BAGHDAD (Reuters) - More than a dozen car bombs and suicide blasts tore through Shi‘ite Muslim districts in the Iraqi capital Baghdad and other areas on Tuesday, killing nearly 60 people on the 10th anniversary of the U.S.-led invasion that ousted Saddam Hussein.
Sunni Islamist insurgents linked to al Qaeda are regaining ground in Iraq, invigorated by the war next door in Syria and have stepped up attacks on Shi‘ite targets in an attempt to provoke a wider sectarian confrontation.
One car bomb exploded in a busy Baghdad market, three detonated in the Shi‘ite district of Sadr City and another near the entrance of the heavily fortified Green Zone that sent a plume of dark smoke into the air alongside the River Tigris.
A suicide bomber in a truck attacked a police base in a Shi‘ite town south of the capital, and another blew himself up inside a restaurant to target a police major in the northern city of Mosul.
“I was driving my taxi and suddenly I felt my car rocked. Smoke was all around. I saw two bodies on the ground. People were running and shouting everywhere,” said Ali Radi, a taxi driver caught in one of the blasts in Baghdad’s Sadr City.
The Iraq war began shortly before dawn in Baghdad on Thursday, March 20, 2003, with U.S. air strikes on the capital. Shortly afterwards, President George W. Bush, addressing Americans on television late on March 19 U.S. time, said the offensive was under way.
Now a decade after U.S. and Western troops swept Saddam from power, Iraq still struggles with insurgents, sectarian friction and political feuds among Shi‘ite, Sunni and Kurdish factions who share power in the government of Shi‘ite Prime Minister Nuri al-Maliki.
In a sign of concern over security, the cabinet on Tuesday postponed local elections in two provinces, Anbar and Nineveh, for up to six months because of threats to electoral workers and violence there, according to Maliki’s media adviser Ali al-Moussawi. The polls will go ahead elsewhere on April 20.
No group claimed responsibility for Tuesday’s attacks, but Islamic State of Iraq, a wing of al Qaeda, has vowed to take back ground lost in its war with U.S. troops. This year the group has carried out a string of high-profile attacks.
Violence is still below the height of the sectarian slaughter that killed tens of thousands after Sunni Islamists bombed the Shi‘ite Al Askari shrine in 2006, provoking a wave of retaliation by Shi‘ite militias.
But security officials say al Qaeda’s local wing is regrouping in the vast desert of Anbar province bordering Syria and suicide bombers have carried out attacks nearly twice a week since January, a rate not seen for several years in Iraq.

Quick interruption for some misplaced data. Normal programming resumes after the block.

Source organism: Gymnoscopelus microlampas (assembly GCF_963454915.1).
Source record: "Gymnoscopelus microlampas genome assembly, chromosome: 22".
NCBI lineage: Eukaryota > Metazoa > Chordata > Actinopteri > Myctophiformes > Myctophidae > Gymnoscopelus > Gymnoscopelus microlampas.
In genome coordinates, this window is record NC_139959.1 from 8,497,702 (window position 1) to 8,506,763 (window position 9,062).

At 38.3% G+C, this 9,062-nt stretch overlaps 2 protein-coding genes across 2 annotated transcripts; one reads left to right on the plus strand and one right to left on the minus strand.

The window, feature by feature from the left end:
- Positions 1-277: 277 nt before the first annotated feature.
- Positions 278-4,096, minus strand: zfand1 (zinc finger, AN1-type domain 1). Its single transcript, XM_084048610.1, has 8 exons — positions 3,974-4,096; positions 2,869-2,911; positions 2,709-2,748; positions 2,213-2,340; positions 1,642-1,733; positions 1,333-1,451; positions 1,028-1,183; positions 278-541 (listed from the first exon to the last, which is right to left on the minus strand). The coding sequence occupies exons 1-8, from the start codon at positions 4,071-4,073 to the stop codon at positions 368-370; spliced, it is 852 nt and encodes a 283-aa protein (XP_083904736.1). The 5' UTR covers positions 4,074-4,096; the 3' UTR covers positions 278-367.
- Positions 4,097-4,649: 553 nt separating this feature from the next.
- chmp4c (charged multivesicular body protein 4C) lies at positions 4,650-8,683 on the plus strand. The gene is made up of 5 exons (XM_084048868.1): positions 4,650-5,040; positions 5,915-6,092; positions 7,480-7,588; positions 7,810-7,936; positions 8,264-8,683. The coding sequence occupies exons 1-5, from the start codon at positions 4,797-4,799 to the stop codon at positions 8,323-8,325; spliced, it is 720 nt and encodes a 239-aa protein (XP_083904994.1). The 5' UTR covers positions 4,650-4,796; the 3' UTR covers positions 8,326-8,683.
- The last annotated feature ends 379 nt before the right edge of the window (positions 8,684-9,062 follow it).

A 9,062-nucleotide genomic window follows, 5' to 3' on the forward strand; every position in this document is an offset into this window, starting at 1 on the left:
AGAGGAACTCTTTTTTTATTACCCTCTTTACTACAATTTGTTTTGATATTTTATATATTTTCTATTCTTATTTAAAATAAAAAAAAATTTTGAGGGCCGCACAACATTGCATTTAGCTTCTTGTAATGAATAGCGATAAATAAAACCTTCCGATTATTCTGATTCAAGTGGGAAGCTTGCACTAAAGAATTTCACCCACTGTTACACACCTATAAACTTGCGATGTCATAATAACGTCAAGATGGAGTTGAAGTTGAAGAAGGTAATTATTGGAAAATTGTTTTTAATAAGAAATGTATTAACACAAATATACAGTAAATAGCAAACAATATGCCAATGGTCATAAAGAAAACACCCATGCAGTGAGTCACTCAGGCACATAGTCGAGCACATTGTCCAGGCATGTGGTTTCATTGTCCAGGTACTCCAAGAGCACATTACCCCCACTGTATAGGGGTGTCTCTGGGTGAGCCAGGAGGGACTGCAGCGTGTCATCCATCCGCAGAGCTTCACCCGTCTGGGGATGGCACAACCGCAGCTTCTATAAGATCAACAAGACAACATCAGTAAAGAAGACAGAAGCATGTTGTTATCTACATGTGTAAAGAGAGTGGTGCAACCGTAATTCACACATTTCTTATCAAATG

Further complicating security, thousands of Sunni protesters are also rallying in Anbar against Maliki, whose Shi‘ite-led government they accuse of marginalising their minority sect since the fall of Sunni strongman Saddam.
Syria’s war next door is also whipping up Iraq’s volatile mix. Iraq is exposed to a regional tussle for influence between Turkey, which backs Sunni rebels fighting President Bashar al-Assad, and Shi‘ite Iran, the Syrian leader’s main ally. Assad’s Alawite faith is an offshoot of Shi‘ite Islam.
After Operation Iraqi Freedom promised to liberate the Iraqi people, Iraq has struggled with a decade that drove the country into sectarian mayhem which killed tens of thousands and the turmoil of a young democracy emerging out of dictatorship.
Since the last election in 2010, Maliki’s Sunni and Kurdish critics have accused him of consolidating his own authority, abusing his control of the security forces to pressure foes and failing to live up to a power-sharing deal.
The political turmoil has only worsened since American troops left Iraq in December 2011, removing the symbolic buffer of U.S. military power and weakening Washington’s influence.
Iraq’s Arab-led central government and the country’s autonomous Kurdistan region, where ethnic Kurds have administered their affairs since 1991, are locked in a feud over control of disputed territories containing some of the world’s richest oil reserves.
Both have sent troops from their respective armies to reinforce positions along their contested internal border.
Some of the current tensions may be posturing before the provincial vote and parliamentary elections in 2014, and a full-scale Iraqi breakup looks unlikely.
But after more than a year of crisis, rival Shi‘ite, Sunni and Kurdish leaders are hardening positions along sectarian and ethnic lines.
“Iraqi politics have not transcended sectarian structures. It’s an integral part to electioneering,” said Ramzy Mardini at the Iraq Institute for Strategic Studies. “When election seasons come around, it’s time to push on the fear accelerator.”
Additional reporting by Ahmed Rasheed in Baghdad; Ali al-Rubaie in Hilla; Writing by Patrick Markey; Editing by Pravin Char